Academic testing center has an uncertain future

Julia Carpio

The Academic Testing Center is where many students go to take make-up exams or test retakes. However, that could change due to a lack of funding that occurred this August.

The testing center opened its doors in the summer of 2012. Sponsored by a grant that Dr. Pamela Webster received, a director was hired to head the program. Now that funding is gone, the director has left leaving, Webster in charge.

“We are trying to find other funding to help it continue,” Webster said.

The process requires some paperwork by the professors and students simply need to make an appointment or walk in to take the exam.

“What happens is an instructor has to let us know that they have a test they want to give,” Webster said. “Our proctors give the exam, a student comes in and takes the test, and then it goes back to the instructor for grading.”

Webster said that, in the past, proctors did all of the grading as well. However, complications arose with that method.

“We don’t do that now,” she said. “It’s just too much. Proctors need to concentrate on giving the exam.”

Students do seem to have a few problems with the testing center, but Webster said that it is over things that cannot be controlled.

“Sometimes we will have students who aren’t happy about leaving their belongings in a cubicle,” Webster said. “More than anything we get complaints about things out of our control such as it’s too cold or it’s too hot.”

Other complications that seem to occur during the retake and makeup exam process are issues with getting tests back to the correct professor.

“If it’s a makeup test, there’s a form professors attach to the test, so they usually get [to the professor],” Webster said. “With tests given more frequently, like the math competency exam, issues happen mostly at the beginning of the semester when people don’t know their instructor’s name yet. That’s when tests get shuttled around.”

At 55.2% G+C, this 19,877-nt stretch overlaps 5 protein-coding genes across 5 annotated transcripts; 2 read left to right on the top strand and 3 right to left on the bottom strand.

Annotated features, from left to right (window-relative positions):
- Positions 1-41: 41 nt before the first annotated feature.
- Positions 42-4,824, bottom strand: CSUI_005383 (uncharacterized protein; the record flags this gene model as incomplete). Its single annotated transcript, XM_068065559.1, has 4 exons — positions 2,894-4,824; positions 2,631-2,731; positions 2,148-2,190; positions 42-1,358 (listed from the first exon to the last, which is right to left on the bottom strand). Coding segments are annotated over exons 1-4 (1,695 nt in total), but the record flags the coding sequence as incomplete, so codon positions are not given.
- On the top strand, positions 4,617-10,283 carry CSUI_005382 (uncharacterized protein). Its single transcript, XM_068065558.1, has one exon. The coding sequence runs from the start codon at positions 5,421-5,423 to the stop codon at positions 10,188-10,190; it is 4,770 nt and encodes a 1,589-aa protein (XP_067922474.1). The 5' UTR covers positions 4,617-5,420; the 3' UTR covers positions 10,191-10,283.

Regardless of the tests being shuttled around, Webster said that the testing center still has support.

“Instructors seems very supportive,” she said. “With the testing center being available so many hours it’s just a convenience to faculty and students.”

Webster is still looking for funding and is hopeful that with the support she has funding will be found.

“The associate dean is very supportive,” Webster said. “We think if we go through the proper steps it would get funded. My hope is that eventually it would be self-sustaining.”

Webster said that the testing center has helped a lot with scheduling conflicts. While they are still looking for funding, she is hopeful that the Academic Testing Center will remain open.

“It’s a big service to students,” she said.